The following will explain the mechanism of the body's defense system when our bodies are wounded. Basically in the body's defense system there are several stages: first line body defense system, second line body defense system, and third line body defense system. The first and second line body defense systems are nonspecific nonspecific body defenses and the third line body's defense system is a specific reproductive system.
The first line body defense system that plays a role is the skin, mucous membranes, secretions of skin and mucous membranes. The second line body defense system includes phagocytic white blood cells, antimicrobial proteins, inflammatory responses. While the third line body defense system that plays a role is Lymphocytes and Antibodies.
When our bodies get injured, then in addition to the blood clotting reaction, the body also quickly protects the openings in wounds from bacterial infections and other microorganisms. The direct injury has damaged the nonspecific body's defense system.
When injuries occur, histamine is released by mast cells (mastocytes), and basophilic cells are scattered throughout the tissues. Histamine received receptors in smooth muscle and endothelium in blood capillary walls causes blood capillaries to undergo vasodilation (increase in diameter), while the veins narrow. This causes the blood capillaries to become more permeable. The area will look red and swollen.
In addition to secreting histamine, mastocytes also produce chemotactic factors to 'attract' and activate eosinophils, neutrophils, and monocytes (phagocyte cells), as well as a blood chip activation factor that will be involved in blood clotting processes. Phagocyte cells, will be visible around the wound area after about 30 to 90 minutes later.
Eosinophils play a role in inhibiting and reducing the concentration of histamine secreted by mastocytes, in order to avoid excessive reactions. If an infection occurs by bacteria, the neutrophils will activate the lysosome. Lysosomes release lysozyme enzymes that will degrade bacteria and cells from damaged tissue around the wound.
Monocytes and Macrophages
Monocytes and macrophages also produce endogenous pyrogen. This substance gives signals to the temperature regulator in the hypothalamus, to raise the body temperature a few degrees. We call this situation a fever. This is especially true if the infection is severe enough. Rising body temperature is intended to inhibit the growth of bacteria or pathogenic organisms, to be more easily disabled. This body response can be said to be a nonspecific body defense response system and has not involved lymphocyte cells.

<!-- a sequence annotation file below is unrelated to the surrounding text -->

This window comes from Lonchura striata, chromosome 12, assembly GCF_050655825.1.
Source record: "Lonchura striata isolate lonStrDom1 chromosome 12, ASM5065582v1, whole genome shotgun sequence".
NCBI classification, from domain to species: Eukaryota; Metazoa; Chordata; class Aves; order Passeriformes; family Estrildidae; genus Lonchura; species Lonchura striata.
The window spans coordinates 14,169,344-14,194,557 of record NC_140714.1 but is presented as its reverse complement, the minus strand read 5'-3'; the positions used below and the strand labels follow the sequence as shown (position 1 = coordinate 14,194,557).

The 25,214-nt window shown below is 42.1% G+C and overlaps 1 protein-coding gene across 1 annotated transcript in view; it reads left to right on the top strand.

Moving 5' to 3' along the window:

Macrophages, which account for only a few percent of the total leukocyte, play an important role. Macrophages have a MHC protein (macrophage's histocompatibility complex) which then binds to the antigen in microbes. The MHC-antigen complex is then migrated to the macrophage cell membrane.
Lymphocyte cells also participate in disabling microbes that enter the body, only with different mechanisms. Lymphocyte B cells with complement receptors bind to antigens from bacteria or pathogenic organisms. This is to recognize the antigen. B lymphocytes will divide and differentiate into memory cells and plasma cells. Plasma cells secrete antibodies that can disable the microbes that enter the body fluids (humor). The target of B lymphocyte surgery is bacteria, viruses outside the cells, fungi and protists. T lymphocytes form the cellular immune system. Cytotoxic cells will stick to cells already infected with viruses, cancer cells, or foreign cells that are transplanted into the body.
The receptor on helper T cells binds to the macrophage MHC-antigen complex. This bond causes helper T cells to produce interleukin hormones that induce helper T cells to divide and differentiate into memory cells. Rescue T cells can also bind to B lymphocytes and induce (with the help of interleukin hormone) B lymphocytes to divide and differentiate into memory cells and plasma cells. Plasma cells will secrete antibodies.
The secreted antibodies of plasma cells will bind to the microbial antigen, to then be recognized by macrophages and digested. This phenomenon is called opsonic adherence (Opsin is a term meaning "preparing to eat") or opsonization. This process is essentially a microbial cell marking mechanism for antigen paralysis with antibodies.
Cytotoxic T cells can also actively divide and differentiate with the help of interleukin hormones secreted from helper T cells. The cytotoxic cell recognizes foreign cells or virus-infected cells in the body, then breaks down its cell membrane with the protein it produces. This is very important, because antibodies can not attack pathogens that have infected body cells.